So to summerise, Available options to get now
1. Asus ProArt Studiobook - Nice looks, excellent display, Ok pricewise
2. Asus ROG Scar 17 with 7945HX 17' 16:9 Aspect - small compromise , again the looks are not the best for me, but
3. Asus ROG Scar 18 2024 with 14900HX 18' 16:10 Aspect - only looks and highest price of all picks would be an issue
4. Asus ROG Zephyrus DOU with 7945HX 16:10 - a bit exotic with the second screen above the keyboard, but good display and package, I dont know if the ram is soldered
5. Lenovo Legions 2024 model - acceptable design, again not clear when they will be available
6. Razer Blade 18 - Wait for the 2024 model and just get it watever the price, especially if as you said is packaged with the 14950HX - really like the looks and everything, excl. the glowing green snakes on the lid. Had a 15 inch model 4 years ago, full of issues, but I think that they managed to solve most of them,
or get the last year 18 inch model , strangely it is not allowed to configure it with 64 or more ram through razer. The new 16 inch 24 model would be the last option, which allows stock 96 ram, but makes you get the worse display and 4TB ssd which is insane.. Would be happy to get a new PC as soon as possible and I'm not really into waiting till the mid/end of 24 for Razer to release the new 18 inch.

Most reviews in youtube are biased, and don't really give the full picture.

What would you recommend ..

Yeah sadly OLED was made in laptop size only as big as 16" 16:10, I have one in the Dell Precision and it's stunning with its seamless glossy cover. 60HZ only, but 450Nits stable for SDR content. Just amazing.
My older Razer Blade Pro 17" have 17" glossy 4K IPS panels, very deep blacks and quite high contrast for IPS (close to 1500:1), but after that, most non-Apple manufacturers stopped with glossy high-dpi panels outside of the few OLED 16" screens. Like Precision or ProArt,etc..

All 18" panels right now are 2560:1600 16:10 IPS panels only except for one 4K one. Few are Mini-Led backlit though, but all are matte. Zero 17"/18" OLEDs on market.

Yep, workstation ones like the Precision have insane cost, esp. the CAMM memory units instead of SODIMM. Couple with fact how poorly they cool, they're just terrible deal.
Not really freelance friendly option.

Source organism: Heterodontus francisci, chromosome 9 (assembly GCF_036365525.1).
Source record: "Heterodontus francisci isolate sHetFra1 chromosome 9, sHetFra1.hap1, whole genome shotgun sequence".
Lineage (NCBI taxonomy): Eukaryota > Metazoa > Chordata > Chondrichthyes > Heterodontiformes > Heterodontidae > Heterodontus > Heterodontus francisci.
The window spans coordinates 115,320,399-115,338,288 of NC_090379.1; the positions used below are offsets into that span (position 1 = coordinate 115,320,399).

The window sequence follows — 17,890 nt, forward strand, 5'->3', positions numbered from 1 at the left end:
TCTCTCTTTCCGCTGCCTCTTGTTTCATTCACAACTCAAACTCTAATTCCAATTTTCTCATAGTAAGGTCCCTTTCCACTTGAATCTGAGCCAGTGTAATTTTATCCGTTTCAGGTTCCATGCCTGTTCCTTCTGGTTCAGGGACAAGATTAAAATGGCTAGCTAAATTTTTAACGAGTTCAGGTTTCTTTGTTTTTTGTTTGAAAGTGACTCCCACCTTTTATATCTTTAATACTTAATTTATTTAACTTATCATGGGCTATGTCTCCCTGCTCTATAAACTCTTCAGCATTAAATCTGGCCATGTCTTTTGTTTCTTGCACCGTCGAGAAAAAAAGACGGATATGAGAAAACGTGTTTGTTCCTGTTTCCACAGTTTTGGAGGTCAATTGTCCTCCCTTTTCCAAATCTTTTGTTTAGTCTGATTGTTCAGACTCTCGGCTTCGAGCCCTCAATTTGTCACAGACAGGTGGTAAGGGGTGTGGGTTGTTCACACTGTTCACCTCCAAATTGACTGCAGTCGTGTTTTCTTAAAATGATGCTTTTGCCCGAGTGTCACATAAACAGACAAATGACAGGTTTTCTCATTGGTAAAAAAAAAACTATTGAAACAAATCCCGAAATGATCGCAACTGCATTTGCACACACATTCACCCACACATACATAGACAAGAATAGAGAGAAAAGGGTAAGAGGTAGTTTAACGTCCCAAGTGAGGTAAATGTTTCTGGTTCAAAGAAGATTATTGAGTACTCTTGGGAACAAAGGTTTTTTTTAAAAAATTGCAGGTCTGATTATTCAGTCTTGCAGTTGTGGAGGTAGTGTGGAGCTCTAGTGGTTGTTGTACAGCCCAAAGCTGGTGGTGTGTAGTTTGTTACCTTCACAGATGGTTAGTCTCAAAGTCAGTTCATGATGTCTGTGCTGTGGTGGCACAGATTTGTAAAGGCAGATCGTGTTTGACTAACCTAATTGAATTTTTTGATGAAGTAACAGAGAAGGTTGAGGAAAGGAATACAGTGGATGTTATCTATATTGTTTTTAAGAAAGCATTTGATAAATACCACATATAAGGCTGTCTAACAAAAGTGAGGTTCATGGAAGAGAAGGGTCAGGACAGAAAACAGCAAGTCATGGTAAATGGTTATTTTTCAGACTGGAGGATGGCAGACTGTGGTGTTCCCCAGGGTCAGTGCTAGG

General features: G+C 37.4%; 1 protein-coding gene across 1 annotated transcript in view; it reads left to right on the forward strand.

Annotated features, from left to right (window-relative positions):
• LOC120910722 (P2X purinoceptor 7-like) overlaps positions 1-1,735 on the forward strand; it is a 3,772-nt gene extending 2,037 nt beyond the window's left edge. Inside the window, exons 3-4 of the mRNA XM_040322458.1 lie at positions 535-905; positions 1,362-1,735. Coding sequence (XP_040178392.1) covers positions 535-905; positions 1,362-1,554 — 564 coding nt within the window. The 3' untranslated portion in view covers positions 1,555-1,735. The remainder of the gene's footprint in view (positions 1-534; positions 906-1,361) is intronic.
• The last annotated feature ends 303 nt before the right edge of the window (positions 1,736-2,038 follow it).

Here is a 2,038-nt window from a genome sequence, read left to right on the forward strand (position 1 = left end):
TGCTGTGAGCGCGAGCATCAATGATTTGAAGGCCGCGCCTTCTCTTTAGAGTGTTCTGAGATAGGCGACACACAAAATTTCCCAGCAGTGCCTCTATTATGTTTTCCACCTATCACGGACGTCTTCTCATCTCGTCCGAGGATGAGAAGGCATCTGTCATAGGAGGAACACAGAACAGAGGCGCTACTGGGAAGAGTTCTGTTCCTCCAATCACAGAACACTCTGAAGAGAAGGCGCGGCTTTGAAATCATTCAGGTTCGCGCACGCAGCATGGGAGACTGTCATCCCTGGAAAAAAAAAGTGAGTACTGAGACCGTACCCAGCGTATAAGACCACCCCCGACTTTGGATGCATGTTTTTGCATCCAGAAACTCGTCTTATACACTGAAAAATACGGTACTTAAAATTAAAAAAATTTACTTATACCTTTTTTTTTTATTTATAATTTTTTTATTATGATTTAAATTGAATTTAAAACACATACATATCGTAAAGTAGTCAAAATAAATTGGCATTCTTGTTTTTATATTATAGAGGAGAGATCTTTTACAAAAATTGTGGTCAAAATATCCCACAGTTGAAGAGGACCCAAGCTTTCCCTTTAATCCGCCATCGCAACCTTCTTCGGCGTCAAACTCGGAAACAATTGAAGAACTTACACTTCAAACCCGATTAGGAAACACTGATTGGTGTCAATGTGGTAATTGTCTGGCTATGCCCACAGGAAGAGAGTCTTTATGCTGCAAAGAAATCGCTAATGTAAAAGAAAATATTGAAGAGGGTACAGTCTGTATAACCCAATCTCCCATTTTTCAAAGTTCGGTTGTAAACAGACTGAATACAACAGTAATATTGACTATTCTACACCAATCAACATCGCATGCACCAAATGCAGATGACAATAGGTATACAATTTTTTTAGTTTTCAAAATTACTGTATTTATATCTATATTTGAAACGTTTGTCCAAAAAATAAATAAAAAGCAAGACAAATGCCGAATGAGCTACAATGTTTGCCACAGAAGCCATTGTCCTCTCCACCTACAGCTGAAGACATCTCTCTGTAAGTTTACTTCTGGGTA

Razer Blade 18 hasn't actually been finalized yet, they're still deciding what option to use. Intel sent 16" prototypes to ambassadors since that one is using last years 4K/2K (switch) IPS Mini-Led screen.
Previous year B18 had 2560/1600 non mini-led screen and I think they're deciding which display to use.

But since 2023 vs 2024 are perfomance was identical. Same 4xxx nVidia GPU, and Intel 13xx HX vs 14xx HX have no performance difference in practice.
They're the same laptops as last year.

You don't need the glowing snake if you get the silver studio edition of Razer Blade :- ). They're identical today, just different color, looks even more like Macbook now that they have black keyboards on silver body (few years ago Razer Studio used white keyboard, looked gimmicky and was hard to read).

Razer Blade is the only tolerable design in Windows laptops world sadly, it is what it is... It's why I never sold my old Razer, I love my 2022 with glossy 4K 17" 120HZ panel, it's beautiful. My wife Veronika also kept her 2021 15" 4K Glossy OLED. We already use much more powerful laptops for work but there is something about the combination of clean look and beautiful displays that most Windows laptops don't have.
Sadly no Razer Blade 16/18" use OLED or even Glossy finish panels. Maybe in next two years. OLED is getting very strong this year in mainstream 27"/32" monitor space finally, so it will come back to laptops in full force again.
Right now, for some reason, only ultra-books and workstations get OLEDs.

Yup, the Ryzen 7945HX is amazing if you can get it in laptop you like and one that doesn't use soldered memory slot. This has always been AMD laptops issue. Not enough of them on market.

Nothing officially supports 48GB memory SODDIMs on paper, they came to market like last summer. But they should work.

For reviews, Notebookcheck have quite unbiased reviews in that they just publish 20 A4 pages of almost useless data and you can just make your own takeaway :- ).
Laptops are pretty much about making a compromise you will be happy with. They're all pretty damn good today, just ugly and often very expensive. But they all do the job.


[0] Message Index

Go to full version